(Photo: REUTERS/Jeff Zelevansky)
Speaking with reporters prior to Thursday's kickoff of this year's Conservative Political Action Conference in National Harbor, Md., the event's chairman said that New Jersey Governor Chris Christie "didn't deserve" to attend the highly-anticipated GOP meeting because of certain decisions he made in the past year.
"This year, for better or for worse, we felt like [Christie] didn't deserve to be on the all-star selection, and for decisions that he made," Al Cardenas, conference chairman and head of the American Conservative Union, which hosts CPAC, told reporters on Thursday, according to NBC.
"And so hopefully next year he's back on the right track and being a conservative," Cardenas added.
Cardenas went on to say that he believes the GOP party is not "a home for everybody."
"I'm a firm believer that if the Republican Party's going to have success, it's going to do so by being a conservative party and not a home for everybody," Cardenas told reporters.
"And that's how you grow. I mean, look, you grow your tent by convincing others, and persuading others, that yours is the way, and you build your tent by reaching out to the new demographics of America not with a watered down version of who we ought to be but with a true, real, solid version of who we are," Cardenas stated.
Political pundits contend that Christie was probably snubbed from the premiere gathering of Republicans due to his post-Hurricane Sandy praise for President Barack Obama, whom Christie said aptly responded to the natural disaster which wreaked havoc on the east coast, especially New Jersey, in late October 2012.
Another well-known Republican not attending CPAC is Virginia Gov. Bob McDonnell, whom critics contend did not receive an invite because of his implementation of new taxes due to a recent approval of a new transportation bill.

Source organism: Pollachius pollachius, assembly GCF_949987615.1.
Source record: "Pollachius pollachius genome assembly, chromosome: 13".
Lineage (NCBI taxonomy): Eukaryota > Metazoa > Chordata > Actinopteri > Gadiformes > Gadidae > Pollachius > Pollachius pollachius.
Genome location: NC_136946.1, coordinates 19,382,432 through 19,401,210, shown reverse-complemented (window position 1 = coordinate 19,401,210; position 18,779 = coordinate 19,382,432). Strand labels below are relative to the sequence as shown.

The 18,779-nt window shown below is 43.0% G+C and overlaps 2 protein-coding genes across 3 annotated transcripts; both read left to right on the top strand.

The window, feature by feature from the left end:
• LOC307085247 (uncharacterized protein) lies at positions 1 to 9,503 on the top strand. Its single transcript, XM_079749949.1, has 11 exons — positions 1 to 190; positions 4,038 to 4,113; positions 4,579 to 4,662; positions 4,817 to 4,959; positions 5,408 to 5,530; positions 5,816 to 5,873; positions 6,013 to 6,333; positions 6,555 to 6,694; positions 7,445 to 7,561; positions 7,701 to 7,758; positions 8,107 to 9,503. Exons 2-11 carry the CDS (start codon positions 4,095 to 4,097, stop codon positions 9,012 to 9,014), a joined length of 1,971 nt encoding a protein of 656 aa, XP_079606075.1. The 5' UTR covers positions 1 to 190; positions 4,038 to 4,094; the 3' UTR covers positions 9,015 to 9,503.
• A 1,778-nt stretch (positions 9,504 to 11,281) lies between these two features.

Still, others argue that not too much interpretation should be applied to who was and was not invited to CPAC 2013.
While both Christie and McDonnell were praised for turning the tide of the Republican image when they entered office in 2010, this year, critics contend that GOP figures such as Florida junior U.S. Senator Marco Rubio and Kentucky junior U.S. Senator Rand Paul are considered to be more popular.
"I think there is a sense in which American politics is beginning to resemble, sort of, a reality show. There's a little bit of an 'American Idol' quality to it. And right now, Marco Rubio, Rand Paul and Ted Cruz are arguably the hottest properties in the party," Ralph Reed, head of the conservative Faith & Freedom Coalition, told Politico.
"But I still think Christie and Bob McDonnell are important figures," Reed noted.
This year's CPAC features headliners Rubio and Paul, along with Sarah Palin, former governor of Alaska, and Paul Ryan, former GOP vice presidential candidate of the 2012 election.
Additionally, Dr. Ben Carson, head of pediatric neurosurgery at Johns Hopkins Hospital in Baltimore, Md., who gained national attention for his politically incorrect speech at the National Prayer Breakfast in February, will also be speaking at CPAC.